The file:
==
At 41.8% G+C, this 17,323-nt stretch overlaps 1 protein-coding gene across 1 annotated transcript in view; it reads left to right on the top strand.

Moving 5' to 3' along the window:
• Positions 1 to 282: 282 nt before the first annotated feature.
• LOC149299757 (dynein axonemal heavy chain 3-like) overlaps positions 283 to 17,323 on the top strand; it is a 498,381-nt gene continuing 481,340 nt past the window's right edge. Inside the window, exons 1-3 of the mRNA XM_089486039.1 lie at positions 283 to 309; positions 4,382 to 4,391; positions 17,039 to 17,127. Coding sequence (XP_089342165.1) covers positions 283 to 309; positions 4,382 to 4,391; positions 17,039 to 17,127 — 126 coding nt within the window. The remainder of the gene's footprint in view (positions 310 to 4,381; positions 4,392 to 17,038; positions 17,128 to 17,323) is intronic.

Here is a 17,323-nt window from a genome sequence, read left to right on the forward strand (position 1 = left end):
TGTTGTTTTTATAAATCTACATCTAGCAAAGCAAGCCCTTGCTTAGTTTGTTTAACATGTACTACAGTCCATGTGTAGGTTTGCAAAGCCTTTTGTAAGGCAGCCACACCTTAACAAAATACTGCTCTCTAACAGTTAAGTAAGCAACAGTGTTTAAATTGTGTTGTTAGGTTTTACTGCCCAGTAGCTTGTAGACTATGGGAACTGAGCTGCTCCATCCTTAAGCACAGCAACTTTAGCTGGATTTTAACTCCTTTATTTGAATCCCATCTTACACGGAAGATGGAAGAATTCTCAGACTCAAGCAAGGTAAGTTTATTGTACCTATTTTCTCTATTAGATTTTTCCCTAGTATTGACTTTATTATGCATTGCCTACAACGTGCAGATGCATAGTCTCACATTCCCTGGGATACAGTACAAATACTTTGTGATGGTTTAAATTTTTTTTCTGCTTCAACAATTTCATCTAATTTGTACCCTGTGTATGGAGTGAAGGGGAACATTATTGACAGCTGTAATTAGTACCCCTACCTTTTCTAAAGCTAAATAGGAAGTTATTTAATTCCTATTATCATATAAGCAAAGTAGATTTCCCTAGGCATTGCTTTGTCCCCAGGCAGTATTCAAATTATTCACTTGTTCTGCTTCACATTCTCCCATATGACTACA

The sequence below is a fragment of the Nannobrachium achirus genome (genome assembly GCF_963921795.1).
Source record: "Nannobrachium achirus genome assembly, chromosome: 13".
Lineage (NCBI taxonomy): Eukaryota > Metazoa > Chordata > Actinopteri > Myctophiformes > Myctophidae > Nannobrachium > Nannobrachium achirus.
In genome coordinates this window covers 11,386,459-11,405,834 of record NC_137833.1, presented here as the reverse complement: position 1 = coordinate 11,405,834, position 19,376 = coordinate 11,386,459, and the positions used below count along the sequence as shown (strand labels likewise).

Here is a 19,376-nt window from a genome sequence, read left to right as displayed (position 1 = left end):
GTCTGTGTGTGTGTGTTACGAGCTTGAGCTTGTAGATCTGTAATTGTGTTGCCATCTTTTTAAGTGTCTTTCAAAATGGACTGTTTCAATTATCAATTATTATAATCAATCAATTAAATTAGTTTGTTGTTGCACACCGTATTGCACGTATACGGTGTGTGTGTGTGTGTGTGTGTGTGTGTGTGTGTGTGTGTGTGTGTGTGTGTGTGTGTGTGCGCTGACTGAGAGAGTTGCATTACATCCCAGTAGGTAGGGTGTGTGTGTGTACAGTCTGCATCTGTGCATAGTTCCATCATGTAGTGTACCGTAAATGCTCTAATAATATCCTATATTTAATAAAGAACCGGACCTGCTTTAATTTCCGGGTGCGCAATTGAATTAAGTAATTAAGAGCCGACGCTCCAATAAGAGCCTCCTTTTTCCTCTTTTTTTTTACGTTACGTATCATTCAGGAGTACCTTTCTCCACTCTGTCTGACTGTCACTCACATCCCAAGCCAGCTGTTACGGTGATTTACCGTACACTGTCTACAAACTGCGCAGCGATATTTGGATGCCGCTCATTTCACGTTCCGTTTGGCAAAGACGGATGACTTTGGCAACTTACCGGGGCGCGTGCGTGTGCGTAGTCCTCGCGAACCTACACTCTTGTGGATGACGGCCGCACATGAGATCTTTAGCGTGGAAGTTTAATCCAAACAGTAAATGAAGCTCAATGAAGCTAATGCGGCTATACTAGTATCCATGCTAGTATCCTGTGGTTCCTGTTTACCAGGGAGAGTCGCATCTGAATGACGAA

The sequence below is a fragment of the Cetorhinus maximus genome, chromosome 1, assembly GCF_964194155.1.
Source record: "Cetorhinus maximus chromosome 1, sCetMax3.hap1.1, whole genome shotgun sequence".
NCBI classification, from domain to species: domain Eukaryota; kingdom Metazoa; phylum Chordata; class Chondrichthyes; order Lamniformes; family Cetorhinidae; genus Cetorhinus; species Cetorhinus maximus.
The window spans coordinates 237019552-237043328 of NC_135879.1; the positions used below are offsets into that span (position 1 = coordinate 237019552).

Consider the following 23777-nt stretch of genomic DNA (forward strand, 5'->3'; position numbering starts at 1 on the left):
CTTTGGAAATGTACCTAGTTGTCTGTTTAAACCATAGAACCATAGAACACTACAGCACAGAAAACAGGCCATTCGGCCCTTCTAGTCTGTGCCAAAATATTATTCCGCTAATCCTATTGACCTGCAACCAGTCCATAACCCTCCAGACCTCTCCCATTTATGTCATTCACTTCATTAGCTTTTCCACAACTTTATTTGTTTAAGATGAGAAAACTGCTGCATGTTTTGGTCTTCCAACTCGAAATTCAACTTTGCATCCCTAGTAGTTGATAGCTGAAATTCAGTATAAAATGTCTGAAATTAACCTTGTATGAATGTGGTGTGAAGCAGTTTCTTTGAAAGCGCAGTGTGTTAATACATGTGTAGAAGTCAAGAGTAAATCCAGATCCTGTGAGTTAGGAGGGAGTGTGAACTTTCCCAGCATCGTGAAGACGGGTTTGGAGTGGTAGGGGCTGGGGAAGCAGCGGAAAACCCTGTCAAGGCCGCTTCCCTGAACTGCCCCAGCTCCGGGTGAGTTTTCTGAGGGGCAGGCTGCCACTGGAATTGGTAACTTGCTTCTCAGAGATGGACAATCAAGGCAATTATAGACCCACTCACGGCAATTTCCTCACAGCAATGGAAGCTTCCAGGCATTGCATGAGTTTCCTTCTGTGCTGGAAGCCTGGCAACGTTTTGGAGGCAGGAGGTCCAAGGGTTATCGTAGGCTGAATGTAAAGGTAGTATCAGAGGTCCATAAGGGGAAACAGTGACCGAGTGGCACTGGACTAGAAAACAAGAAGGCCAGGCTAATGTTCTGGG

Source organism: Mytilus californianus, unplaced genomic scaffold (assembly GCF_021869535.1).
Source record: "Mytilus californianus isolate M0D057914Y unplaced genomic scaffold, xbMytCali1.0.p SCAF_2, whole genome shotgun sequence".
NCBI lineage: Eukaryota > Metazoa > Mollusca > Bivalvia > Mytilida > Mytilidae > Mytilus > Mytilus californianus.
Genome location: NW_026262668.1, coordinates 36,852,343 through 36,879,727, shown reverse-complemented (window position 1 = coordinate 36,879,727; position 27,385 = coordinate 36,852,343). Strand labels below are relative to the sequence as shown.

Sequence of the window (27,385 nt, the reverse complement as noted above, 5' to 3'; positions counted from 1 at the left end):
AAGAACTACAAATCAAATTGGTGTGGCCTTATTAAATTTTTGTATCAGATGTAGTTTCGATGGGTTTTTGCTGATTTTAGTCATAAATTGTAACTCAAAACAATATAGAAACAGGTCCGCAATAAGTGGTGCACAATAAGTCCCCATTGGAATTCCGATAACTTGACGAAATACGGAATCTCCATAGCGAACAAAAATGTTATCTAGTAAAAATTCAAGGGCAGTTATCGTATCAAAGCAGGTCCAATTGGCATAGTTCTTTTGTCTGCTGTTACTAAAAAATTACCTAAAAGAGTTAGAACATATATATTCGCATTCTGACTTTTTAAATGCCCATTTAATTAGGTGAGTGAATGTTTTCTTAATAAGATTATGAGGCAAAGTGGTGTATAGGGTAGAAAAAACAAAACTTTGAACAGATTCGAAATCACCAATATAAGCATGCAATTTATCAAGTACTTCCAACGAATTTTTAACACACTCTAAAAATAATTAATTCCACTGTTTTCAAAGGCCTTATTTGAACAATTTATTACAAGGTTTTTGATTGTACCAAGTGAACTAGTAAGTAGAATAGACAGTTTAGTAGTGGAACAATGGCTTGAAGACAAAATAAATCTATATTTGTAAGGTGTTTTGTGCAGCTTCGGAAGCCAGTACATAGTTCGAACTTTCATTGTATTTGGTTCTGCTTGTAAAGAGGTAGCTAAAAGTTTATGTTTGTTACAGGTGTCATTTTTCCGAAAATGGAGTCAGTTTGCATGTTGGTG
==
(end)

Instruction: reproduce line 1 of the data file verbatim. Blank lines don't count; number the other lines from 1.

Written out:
At 41.8% G+C, this 17,323-nt stretch overlaps 1 protein-coding gene across 1 annotated transcript in view; it reads left to right on the top strand.